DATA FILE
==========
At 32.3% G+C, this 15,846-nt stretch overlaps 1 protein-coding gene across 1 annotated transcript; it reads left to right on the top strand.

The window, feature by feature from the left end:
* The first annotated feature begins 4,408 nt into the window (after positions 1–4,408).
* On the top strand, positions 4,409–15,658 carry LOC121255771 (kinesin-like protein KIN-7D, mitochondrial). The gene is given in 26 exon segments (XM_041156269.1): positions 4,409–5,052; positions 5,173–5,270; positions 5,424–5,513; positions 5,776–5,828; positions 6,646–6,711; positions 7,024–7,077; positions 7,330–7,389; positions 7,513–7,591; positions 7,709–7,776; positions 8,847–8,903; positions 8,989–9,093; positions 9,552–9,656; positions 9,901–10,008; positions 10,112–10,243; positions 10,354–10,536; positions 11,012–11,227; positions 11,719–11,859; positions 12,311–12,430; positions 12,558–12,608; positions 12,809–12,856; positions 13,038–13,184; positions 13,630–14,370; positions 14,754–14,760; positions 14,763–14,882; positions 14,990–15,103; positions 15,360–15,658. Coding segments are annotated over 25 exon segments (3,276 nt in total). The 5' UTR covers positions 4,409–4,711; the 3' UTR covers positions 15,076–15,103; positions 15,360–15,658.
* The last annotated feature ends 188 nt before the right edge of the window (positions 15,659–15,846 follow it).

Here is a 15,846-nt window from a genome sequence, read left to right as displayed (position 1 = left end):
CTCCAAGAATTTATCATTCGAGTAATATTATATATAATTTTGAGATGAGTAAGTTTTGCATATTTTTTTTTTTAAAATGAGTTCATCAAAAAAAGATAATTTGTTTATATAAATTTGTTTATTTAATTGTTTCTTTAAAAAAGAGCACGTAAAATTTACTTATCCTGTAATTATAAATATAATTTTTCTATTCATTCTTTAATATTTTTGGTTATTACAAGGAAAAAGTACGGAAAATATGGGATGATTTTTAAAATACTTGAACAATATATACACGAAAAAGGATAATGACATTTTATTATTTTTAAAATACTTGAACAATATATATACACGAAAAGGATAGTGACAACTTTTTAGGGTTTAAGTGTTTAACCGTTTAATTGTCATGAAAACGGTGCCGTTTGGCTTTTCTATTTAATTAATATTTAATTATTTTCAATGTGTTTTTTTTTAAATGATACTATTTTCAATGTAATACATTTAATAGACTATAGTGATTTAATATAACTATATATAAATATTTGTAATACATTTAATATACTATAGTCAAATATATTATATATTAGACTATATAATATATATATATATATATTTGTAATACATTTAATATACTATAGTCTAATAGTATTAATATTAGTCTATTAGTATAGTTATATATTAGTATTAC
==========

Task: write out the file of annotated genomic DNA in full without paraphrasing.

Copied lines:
At 32.3% G+C, this 15,846-nt stretch overlaps 1 protein-coding gene across 1 annotated transcript; it reads left to right on the top strand.

The window, feature by feature from the left end:
* The first annotated feature begins 4,408 nt into the window (after positions 1–4,408).
* On the top strand, positions 4,409–15,658 carry LOC121255771 (kinesin-like protein KIN-7D, mitochondrial). The gene is given in 26 exon segments (XM_041156269.1): positions 4,409–5,052; positions 5,173–5,270; positions 5,424–5,513; positions 5,776–5,828; positions 6,646–6,711; positions 7,024–7,077; positions 7,330–7,389; positions 7,513–7,591; positions 7,709–7,776; positions 8,847–8,903; positions 8,989–9,093; positions 9,552–9,656; positions 9,901–10,008; positions 10,112–10,243; positions 10,354–10,536; positions 11,012–11,227; positions 11,719–11,859; positions 12,311–12,430; positions 12,558–12,608; positions 12,809–12,856; positions 13,038–13,184; positions 13,630–14,370; positions 14,754–14,760; positions 14,763–14,882; positions 14,990–15,103; positions 15,360–15,658. Coding segments are annotated over 25 exon segments (3,276 nt in total). The 5' UTR covers positions 4,409–4,711; the 3' UTR covers positions 15,076–15,103; positions 15,360–15,658.
* The last annotated feature ends 188 nt before the right edge of the window (positions 15,659–15,846 follow it).

Here is a 15,846-nt window from a genome sequence, read left to right as displayed (position 1 = left end):
CTCCAAGAATTTATCATTCGAGTAATATTATATATAATTTTGAGATGAGTAAGTTTTGCATATTTTTTTTTTTAAAATGAGTTCATCAAAAAAAGATAATTTGTTTATATAAATTTGTTTATTTAATTGTTTCTTTAAAAAAGAGCACGTAAAATTTACTTATCCTGTAATTATAAATATAATTTTTCTATTCATTCTTTAATATTTTTGGTTATTACAAGGAAAAAGTACGGAAAATATGGGATGATTTTTAAAATACTTGAACAATATATACACGAAAAAGGATAATGACATTTTATTATTTTTAAAATACTTGAACAATATATATACACGAAAAGGATAGTGACAACTTTTTAGGGTTTAAGTGTTTAACCGTTTAATTGTCATGAAAACGGTGCCGTTTGGCTTTTCTATTTAATTAATATTTAATTATTTTCAATGTGTTTTTTTTTAAATGATACTATTTTCAATGTAATACATTTAATAGACTATAGTGATTTAATATAACTATATATAAATATTTGTAATACATTTAATATACTATAGTCAAATATATTATATATTAGACTATATAATATATATATATATATATTTGTAATACATTTAATATACTATAGTCTAATAGTATTAATATTAGTCTATTAGTATAGTTATATATTAGTATTAC